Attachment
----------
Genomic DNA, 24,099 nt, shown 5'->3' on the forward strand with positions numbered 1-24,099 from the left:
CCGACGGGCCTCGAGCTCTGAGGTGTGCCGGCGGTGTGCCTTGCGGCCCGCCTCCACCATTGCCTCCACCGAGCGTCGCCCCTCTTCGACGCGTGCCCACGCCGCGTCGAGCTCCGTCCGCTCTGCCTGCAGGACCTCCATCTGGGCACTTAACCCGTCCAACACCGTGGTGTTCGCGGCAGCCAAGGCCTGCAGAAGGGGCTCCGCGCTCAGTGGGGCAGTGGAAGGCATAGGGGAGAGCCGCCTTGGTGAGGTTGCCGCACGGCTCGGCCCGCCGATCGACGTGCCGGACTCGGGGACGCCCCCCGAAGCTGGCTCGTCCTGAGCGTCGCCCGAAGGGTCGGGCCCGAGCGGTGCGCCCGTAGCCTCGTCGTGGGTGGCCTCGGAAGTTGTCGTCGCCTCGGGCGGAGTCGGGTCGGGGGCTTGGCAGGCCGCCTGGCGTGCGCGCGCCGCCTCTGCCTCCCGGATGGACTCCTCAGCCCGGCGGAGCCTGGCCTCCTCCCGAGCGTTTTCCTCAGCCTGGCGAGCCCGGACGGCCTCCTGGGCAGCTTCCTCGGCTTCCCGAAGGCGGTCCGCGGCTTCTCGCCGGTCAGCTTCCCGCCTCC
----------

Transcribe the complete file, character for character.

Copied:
Genomic DNA, 24,099 nt, shown 5'->3' on the forward strand with positions numbered 1-24,099 from the left:
CCGACGGGCCTCGAGCTCTGAGGTGTGCCGGCGGTGTGCCTTGCGGCCCGCCTCCACCATTGCCTCCACCGAGCGTCGCCCCTCTTCGACGCGTGCCCACGCCGCGTCGAGCTCCGTCCGCTCTGCCTGCAGGACCTCCATCTGGGCACTTAACCCGTCCAACACCGTGGTGTTCGCGGCAGCCAAGGCCTGCAGAAGGGGCTCCGCGCTCAGTGGGGCAGTGGAAGGCATAGGGGAGAGCCGCCTTGGTGAGGTTGCCGCACGGCTCGGCCCGCCGATCGACGTGCCGGACTCGGGGACGCCCCCCGAAGCTGGCTCGTCCTGAGCGTCGCCCGAAGGGTCGGGCCCGAGCGGTGCGCCCGTAGCCTCGTCGTGGGTGGCCTCGGAAGTTGTCGTCGCCTCGGGCGGAGTCGGGTCGGGGGCTTGGCAGGCCGCCTGGCGTGCGCGCGCCGCCTCTGCCTCCCGGATGGACTCCTCAGCCCGGCGGAGCCTGGCCTCCTCCCGAGCGTTTTCCTCAGCCTGGCGAGCCCGGACGGCCTCCTGGGCAGCTTCCTCGGCTTCCCGAAGGCGGTCCGCGGCTTCTCGCCGGTCAGCTTCCCGCCTCC